It’s Monday morning. To start the week off on the right foot (and put your staff and colleagues in a good mood), you decide to pick up some doughnuts and coffee for the entire office on your way in. You go to pay, and… that’s weird… your wallet is nowhere to be found. Panic sets in. Did you forget it at home? Did a pickpocket snatch it from your purse? Perhaps you dropped it somewhere on your commute?
Wherever it is, it’s not in the right place, and you’re feeling frantic. Now what? You need to take action — fast. Here are seven steps you should take when you’ve lost your wallet.
Step 1: Try To Find It
The first thing to do after you lose your wallet is to try to find it. While that may seem obvious, it’s all too easy to go into panic mode and spend tons of effort replacing everything — only to find your wallet tucked beneath a couch cushion a day later. A little upfront detective work could save you a lot of stress.
Calmly think about the last place you remember seeing it. Then, retrace your steps from that moment forward. Call every business you visited between then and now to see if anyone’s turned in your wallet. Scour your house, and ask your family if they’ve seen your wallet anywhere.
If it truly is gone, you’ll need to get proactive to make sure nothing in your wallet will be useful to a potential thief.
2. Call Your Banks And Credit Card Companies
Having your credit and debit cards floating around leaves you at risk for serious financial damage. Call your banks, credit card companies and other financial institutions to report that your credit, debit and ATM cards are missing. They’ll generally have a toll-free number exclusively for reporting lost and stolen cards listed on their websites.
Each company has its own process for dealing with missing cards, but generally, they’ll close down the accounts and replace them with a new account number and debit or credit card.
“A lot of credit and debit cards will be replaced within a couple of days to a week. Some banks can also replace your cards in a local branch that same day,” said Todd Christensen, education manager at nonprofit debt relief agency Money Fit by DRS, and author of “Everyday Money for Everyday People.”
Keep in mind that if you have automatic payments set up, you’ll need to update your payment method to avoid going past due and incurring late fees.
3. Freeze Your Credit
A wallet with a social security card, driver’s license and other personal information is a gold mine for an identity thief. He or she could use that information to borrow money or open new cards in your name. Protect yourself by freezing your credit with each of the three major consumer credit reporting agencies: Equifax, Experian and TransUnion.
“With a credit freeze, no lender can open an account with your information on it or look at your credit report unless you temporarily thaw your credit using your PIN,” said Christensen.
It’s a good idea to monitor your credit for fraudulent activity over the next few months. You can get free credit reports at CreditKarma, Annual Credit Report and through some bank websites.
4. Replace Your Driver’s License And Insurance Cards
Chances are good that your wallet didn’t just contain credit cards — it also had your photo ID. You’ll need to report your driver’s license as lost and order a replacement through your local DMV. Each state’s DMV has different requirements for replacing a license, but you may need to pay a fee and supply other proof of identity. Check the website of your local DMV for details.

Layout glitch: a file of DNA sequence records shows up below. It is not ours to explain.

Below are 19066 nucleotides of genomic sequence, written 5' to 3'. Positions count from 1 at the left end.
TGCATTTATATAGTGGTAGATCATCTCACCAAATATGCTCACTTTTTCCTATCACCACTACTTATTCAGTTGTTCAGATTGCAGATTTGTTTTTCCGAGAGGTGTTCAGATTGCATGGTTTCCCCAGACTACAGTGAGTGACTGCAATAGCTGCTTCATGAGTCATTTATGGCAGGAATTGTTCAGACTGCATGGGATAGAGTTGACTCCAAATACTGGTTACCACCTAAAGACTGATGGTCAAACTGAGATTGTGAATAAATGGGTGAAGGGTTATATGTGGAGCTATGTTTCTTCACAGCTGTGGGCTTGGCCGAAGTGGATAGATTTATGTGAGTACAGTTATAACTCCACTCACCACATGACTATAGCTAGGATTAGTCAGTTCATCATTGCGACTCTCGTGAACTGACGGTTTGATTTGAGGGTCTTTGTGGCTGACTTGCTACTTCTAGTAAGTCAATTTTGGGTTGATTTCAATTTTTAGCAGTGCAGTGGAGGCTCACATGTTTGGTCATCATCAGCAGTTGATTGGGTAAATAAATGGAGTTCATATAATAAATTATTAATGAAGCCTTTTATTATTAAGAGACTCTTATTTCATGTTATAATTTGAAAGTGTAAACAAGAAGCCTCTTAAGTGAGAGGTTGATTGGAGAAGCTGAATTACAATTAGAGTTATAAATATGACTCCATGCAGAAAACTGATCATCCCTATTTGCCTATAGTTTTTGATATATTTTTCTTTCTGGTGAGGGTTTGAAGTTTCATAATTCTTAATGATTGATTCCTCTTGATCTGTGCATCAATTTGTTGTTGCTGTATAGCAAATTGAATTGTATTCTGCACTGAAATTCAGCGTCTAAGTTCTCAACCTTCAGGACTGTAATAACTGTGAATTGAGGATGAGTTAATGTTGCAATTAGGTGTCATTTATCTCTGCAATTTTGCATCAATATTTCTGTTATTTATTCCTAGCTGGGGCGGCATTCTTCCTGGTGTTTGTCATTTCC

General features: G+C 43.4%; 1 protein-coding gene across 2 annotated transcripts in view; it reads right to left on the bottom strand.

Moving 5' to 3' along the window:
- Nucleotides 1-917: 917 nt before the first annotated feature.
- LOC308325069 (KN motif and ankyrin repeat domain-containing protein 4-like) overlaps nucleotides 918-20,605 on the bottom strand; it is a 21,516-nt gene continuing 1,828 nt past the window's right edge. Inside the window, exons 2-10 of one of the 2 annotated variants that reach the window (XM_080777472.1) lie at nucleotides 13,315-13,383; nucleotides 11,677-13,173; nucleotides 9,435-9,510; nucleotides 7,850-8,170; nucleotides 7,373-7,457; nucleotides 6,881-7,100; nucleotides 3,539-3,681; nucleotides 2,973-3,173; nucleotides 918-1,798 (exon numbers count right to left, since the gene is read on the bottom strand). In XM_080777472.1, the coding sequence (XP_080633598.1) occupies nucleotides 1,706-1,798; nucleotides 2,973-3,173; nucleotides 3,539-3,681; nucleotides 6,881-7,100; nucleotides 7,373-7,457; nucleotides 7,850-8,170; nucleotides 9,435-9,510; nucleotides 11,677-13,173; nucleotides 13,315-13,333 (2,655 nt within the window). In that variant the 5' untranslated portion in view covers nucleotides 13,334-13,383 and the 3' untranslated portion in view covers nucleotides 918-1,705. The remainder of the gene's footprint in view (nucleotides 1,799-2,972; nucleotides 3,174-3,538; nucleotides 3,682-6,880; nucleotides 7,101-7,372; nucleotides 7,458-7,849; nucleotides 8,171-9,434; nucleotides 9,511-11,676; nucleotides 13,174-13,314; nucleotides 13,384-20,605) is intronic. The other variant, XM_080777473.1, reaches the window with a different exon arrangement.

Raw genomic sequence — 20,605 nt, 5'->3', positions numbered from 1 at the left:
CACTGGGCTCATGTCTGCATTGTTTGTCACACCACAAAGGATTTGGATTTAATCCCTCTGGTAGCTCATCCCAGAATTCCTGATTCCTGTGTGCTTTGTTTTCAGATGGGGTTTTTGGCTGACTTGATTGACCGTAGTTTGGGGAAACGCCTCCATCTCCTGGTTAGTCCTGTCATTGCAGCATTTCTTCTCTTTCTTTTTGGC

Did your wallet contain your health or dental insurance cards, as well? Give your insurance companies a call right away. Medical identify theft is on the rise, and it could cause errors on your health records and leave you with bills for expensive medical services you never obtained.
5. Spread The Word About Your Missing Wallet
Your wallet might be missing, but that doesn’t necessarily mean it’s gone for good. A recent survey of more than 1,700 people found that “29 percent of people have had their lost wallet or purse returned to them.” Start getting the word out by alerting the authorities.
“Filing a police report will help if someone does find your wallet,” said Christensen. “Even if it’s missing your ID when it’s turned in, the police may be able to find you in their records.”
Social media may also help you track down a lost wallet. Post a description of your wallet, as well as other helpful information (such as where you may have lost it), on Facebook, Instagram, Twitter and other networks.
“Another option might be using neighborhood-focused apps, like NextDoor. I’ve personally seen people on the app get things back that they’ve lost. It also wouldn’t hurt to notify your neighbors,” said Christensen.
6. What Not To Worry About
Replacing every last item from your lost wallet can be time consuming, if not downright impossible. Things like grocery discount cards, library cards, business cards and that loyalty punchcard from your favorite cafe can be dealt with on an as-needed basis as you rebuild your wallet. Right now, focus your energy on taking care of the most important stuff, like your driver’s license and credit cards.
7. Streamline Your New Wallet
Treat yourself to a new wallet once this is all behind you. As you begin to fill it up, take some precautionary steps to minimize potential damage if this one is ever lost or stolen.
“I recommend people carry as little as possible in their wallets. You can convert a lot of your credit cards and rewards cards to a digital format, protected by a password vault on your phone,” said Christensen.
You could also consider tucking a small Bluetooth tracker, like Tile, into one of the pockets of your new wallet to help you locate it if it’s missing.
Everyone misplaces things from time to time. While losing your wallet is far from fun, the good news is that the majority of its contents are likely replaceable with a few phone calls.